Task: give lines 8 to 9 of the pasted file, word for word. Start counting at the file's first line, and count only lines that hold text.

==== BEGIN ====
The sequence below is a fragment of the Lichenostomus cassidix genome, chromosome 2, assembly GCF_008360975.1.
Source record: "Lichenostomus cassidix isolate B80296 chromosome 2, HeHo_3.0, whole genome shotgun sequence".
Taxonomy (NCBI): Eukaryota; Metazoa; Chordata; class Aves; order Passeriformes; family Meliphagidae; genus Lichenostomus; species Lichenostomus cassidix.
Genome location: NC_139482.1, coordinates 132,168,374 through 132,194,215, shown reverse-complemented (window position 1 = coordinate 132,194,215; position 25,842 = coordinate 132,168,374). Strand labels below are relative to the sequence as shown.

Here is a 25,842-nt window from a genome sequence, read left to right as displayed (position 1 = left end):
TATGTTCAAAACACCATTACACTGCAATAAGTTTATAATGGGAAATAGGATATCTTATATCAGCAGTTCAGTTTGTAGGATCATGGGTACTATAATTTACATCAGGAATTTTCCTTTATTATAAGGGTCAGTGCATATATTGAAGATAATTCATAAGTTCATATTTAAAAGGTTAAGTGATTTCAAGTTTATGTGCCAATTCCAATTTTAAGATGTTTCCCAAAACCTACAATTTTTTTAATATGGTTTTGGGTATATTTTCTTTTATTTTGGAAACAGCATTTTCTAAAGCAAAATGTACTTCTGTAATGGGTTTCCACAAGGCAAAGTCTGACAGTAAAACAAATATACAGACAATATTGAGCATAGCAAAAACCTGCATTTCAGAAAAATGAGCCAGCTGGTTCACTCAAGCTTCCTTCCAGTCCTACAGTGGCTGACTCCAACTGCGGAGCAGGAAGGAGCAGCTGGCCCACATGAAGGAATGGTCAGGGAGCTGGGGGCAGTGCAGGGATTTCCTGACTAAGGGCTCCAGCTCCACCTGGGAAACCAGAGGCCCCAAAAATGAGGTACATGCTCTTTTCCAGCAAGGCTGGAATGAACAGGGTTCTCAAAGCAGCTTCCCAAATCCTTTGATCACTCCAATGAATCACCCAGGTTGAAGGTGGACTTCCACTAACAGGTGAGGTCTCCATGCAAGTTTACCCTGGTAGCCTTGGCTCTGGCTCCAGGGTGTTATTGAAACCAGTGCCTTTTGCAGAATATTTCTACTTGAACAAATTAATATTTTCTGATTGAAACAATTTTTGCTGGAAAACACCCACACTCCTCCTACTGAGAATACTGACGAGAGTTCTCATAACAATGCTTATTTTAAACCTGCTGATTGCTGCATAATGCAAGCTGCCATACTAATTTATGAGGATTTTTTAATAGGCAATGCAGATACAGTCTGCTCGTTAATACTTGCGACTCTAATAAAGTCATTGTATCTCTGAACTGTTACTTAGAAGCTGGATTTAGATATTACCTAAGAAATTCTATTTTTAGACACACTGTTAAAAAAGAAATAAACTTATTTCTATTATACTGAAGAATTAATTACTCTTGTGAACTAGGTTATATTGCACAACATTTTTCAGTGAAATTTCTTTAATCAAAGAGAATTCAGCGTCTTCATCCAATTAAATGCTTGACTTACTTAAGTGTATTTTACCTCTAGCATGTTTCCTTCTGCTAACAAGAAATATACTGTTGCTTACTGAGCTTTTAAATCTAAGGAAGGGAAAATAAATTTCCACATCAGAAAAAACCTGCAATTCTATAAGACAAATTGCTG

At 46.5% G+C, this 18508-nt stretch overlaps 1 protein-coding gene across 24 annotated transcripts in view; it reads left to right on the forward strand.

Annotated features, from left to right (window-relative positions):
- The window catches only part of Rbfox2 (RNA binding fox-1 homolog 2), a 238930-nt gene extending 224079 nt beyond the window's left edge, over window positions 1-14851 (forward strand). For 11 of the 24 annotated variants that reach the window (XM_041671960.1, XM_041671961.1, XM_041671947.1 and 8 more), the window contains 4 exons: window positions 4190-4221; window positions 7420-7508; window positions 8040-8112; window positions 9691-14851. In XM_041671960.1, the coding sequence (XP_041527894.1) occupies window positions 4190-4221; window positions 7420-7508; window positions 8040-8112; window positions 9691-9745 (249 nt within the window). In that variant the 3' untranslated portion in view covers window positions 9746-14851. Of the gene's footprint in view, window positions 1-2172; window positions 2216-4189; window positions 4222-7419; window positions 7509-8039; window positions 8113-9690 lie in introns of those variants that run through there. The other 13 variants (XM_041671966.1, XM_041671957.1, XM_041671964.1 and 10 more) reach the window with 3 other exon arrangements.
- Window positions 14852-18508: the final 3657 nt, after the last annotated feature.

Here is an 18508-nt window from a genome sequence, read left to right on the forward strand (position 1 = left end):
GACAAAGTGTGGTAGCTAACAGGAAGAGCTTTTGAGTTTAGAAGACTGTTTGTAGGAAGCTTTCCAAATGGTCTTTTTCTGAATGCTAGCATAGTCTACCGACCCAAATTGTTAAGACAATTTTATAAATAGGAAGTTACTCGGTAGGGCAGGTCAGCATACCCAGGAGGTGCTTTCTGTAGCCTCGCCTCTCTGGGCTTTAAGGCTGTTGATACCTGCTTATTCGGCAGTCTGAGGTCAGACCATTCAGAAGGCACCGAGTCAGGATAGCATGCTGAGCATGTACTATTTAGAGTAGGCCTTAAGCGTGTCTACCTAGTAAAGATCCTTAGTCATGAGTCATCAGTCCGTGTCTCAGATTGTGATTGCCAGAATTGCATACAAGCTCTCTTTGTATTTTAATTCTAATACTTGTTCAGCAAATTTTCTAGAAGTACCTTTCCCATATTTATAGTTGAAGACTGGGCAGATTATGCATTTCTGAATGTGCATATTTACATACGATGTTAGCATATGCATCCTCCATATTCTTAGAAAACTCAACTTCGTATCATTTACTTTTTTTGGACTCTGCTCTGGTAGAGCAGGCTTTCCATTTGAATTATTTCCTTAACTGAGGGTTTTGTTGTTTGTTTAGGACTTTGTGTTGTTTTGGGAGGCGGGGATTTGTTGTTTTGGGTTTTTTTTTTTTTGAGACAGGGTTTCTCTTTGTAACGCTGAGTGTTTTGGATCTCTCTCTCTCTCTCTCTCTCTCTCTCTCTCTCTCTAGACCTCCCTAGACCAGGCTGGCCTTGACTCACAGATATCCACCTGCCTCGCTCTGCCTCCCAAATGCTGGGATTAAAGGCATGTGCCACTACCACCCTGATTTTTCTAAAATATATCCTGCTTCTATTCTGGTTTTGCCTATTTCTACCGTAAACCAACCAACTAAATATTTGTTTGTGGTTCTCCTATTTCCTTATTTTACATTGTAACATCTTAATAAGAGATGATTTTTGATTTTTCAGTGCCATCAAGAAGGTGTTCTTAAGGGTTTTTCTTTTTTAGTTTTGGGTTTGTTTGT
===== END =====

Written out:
Annotated features, from left to right (window-relative positions):
- The window catches only part of Rbfox2 (RNA binding fox-1 homolog 2), a 238930-nt gene extending 224079 nt beyond the window's left edge, over window positions 1-14851 (forward strand). For 11 of the 24 annotated variants that reach the window (XM_041671960.1, XM_041671961.1, XM_041671947.1 and 8 more), the window contains 4 exons: window positions 4190-4221; window positions 7420-7508; window positions 8040-8112; window positions 9691-14851. In XM_041671960.1, the coding sequence (XP_041527894.1) occupies window positions 4190-4221; window positions 7420-7508; window positions 8040-8112; window positions 9691-9745 (249 nt within the window). In that variant the 3' untranslated portion in view covers window positions 9746-14851. Of the gene's footprint in view, window positions 1-2172; window positions 2216-4189; window positions 4222-7419; window positions 7509-8039; window positions 8113-9690 lie in introns of those variants that run through there. The other 13 variants (XM_041671966.1, XM_041671957.1, XM_041671964.1 and 10 more) reach the window with 3 other exon arrangements.